61. The original sponsor (developer) has zero motivation to slash prices 50%. On most projects, once discounts get beyond 35% from original asking prices, the equity is gone. At that point, the project is simply waiting for the interest carry in the budget to get exhausted and then the lender takes over. Often this process is delayed yet another 6 months by the developer filing bankruptcy. But alas, the end result is always the same. Once the lender takes over, it takes them 6-12 months to figure out what to do with the mess they inherited. Meanwhile, values have dropped another 10%. Eventually, there is the Darwinian flush when the lender (often supported by the taxpayer), at the exact time they shouldn’t sell, decides to sell the project wholesale to an investor at 35 % of original asking prices (or 50% of their loan amount) and walk away. The investor then either a) sells them all at 50-55% of original asking prices within a very short period of time and makes a tidy profit, or b) leases them as apartments and sells the project 3 years later in a better market at a nice profit and gets cap gains treatment instead of ordinary income.
    This is the history of condo development. It happens every cycle.

  62. Drew,

    Perez pretty much built all of South of Fifth, Miami’s best condo neighborhood. He also built tons, probably the majority, of the buildings in Brickell. Brickell is Miami’s financial district and most important office sector. Hate the guy all you want but to say he “just threw up a couple residential condos” is ignorant.

  63. I promise you Jorge Perez will come out of all of this just fine. The guy’s a business and financial genius. He personal exposure in any one of these projects he built is small to zero. Like jcrimes said, he did it all with OPM…no personal guarantee, no personal exposure, just his rep. Joe Schmo took the risk and Joe Schmo lost out. If I were him, I’d walk away right now and spend the rest of my life partying and banging supermodels. But that’s what separates me from billionaires like JP….the only thing bigger than his bank account is his ego, so he’ll be around for a while.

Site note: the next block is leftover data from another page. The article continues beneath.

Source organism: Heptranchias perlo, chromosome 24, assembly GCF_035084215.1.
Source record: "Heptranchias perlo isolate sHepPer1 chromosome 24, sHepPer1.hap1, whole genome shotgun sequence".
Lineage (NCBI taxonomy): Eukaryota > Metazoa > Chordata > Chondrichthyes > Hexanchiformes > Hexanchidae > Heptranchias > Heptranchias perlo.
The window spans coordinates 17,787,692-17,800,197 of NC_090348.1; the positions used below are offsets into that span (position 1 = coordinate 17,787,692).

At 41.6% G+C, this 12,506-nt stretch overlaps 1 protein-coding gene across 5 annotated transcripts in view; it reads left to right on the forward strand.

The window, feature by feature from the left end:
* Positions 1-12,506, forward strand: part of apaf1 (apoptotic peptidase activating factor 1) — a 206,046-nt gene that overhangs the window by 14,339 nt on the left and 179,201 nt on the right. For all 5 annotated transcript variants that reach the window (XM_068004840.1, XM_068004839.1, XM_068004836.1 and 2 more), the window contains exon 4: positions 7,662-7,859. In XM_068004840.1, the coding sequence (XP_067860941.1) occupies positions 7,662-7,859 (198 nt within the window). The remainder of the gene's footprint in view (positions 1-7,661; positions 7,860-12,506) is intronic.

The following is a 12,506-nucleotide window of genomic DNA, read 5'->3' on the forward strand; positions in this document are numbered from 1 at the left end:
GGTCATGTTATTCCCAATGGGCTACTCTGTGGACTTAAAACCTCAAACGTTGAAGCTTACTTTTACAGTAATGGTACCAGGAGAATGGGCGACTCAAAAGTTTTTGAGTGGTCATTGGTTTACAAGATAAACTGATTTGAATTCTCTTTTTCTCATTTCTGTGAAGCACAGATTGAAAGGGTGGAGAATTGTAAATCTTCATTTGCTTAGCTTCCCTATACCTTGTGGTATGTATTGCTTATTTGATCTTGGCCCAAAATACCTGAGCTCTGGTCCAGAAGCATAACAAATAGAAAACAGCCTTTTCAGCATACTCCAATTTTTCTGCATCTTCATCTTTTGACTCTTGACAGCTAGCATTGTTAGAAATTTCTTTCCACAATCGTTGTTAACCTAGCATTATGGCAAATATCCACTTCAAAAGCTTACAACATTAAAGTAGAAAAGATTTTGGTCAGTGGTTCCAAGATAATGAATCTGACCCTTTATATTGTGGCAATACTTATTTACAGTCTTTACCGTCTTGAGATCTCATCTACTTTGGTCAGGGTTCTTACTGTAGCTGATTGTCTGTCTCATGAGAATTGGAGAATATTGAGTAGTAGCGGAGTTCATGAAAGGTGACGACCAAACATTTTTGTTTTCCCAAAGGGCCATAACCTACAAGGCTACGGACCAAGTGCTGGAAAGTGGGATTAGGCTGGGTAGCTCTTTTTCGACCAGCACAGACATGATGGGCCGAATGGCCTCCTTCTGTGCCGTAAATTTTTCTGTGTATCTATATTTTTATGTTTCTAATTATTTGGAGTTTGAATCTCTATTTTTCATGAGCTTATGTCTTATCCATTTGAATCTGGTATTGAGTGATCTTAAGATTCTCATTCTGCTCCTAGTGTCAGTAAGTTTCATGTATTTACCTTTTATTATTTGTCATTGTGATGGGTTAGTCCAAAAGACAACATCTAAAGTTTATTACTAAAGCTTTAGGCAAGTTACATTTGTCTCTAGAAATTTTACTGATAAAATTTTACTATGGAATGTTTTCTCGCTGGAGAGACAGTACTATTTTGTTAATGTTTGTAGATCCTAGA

64. Back in Feb, Jorge wasn’t talking like a person who had no personal exposure to his Related properties going bankrupt. Wouldn’t be surprised to find out he was plowing his own money into some of these…

  65. Prices will fall until units are CASHFLOW POSITIVE. It could take 1 year or it could take 10 years. It’s like trying to resist gravity. Once it’s cheaper to buy than to rent for the number of years you want to reside in the unit, it’s time to buy. It’s so simple a monkey could understand.

  66. And if it is NEVER less expensive to buy than to rent then why buy? Just rent the unit for the next 5-10 years like people do in Germany or New York. Let the landlord take the monthly loss. My landlord loses like $700 a month on my property. He’s subsidizing my lifestyle $700/month! I use that money on booze and tramps. Thanks for the $700/month in booze and tramp money landlord dude!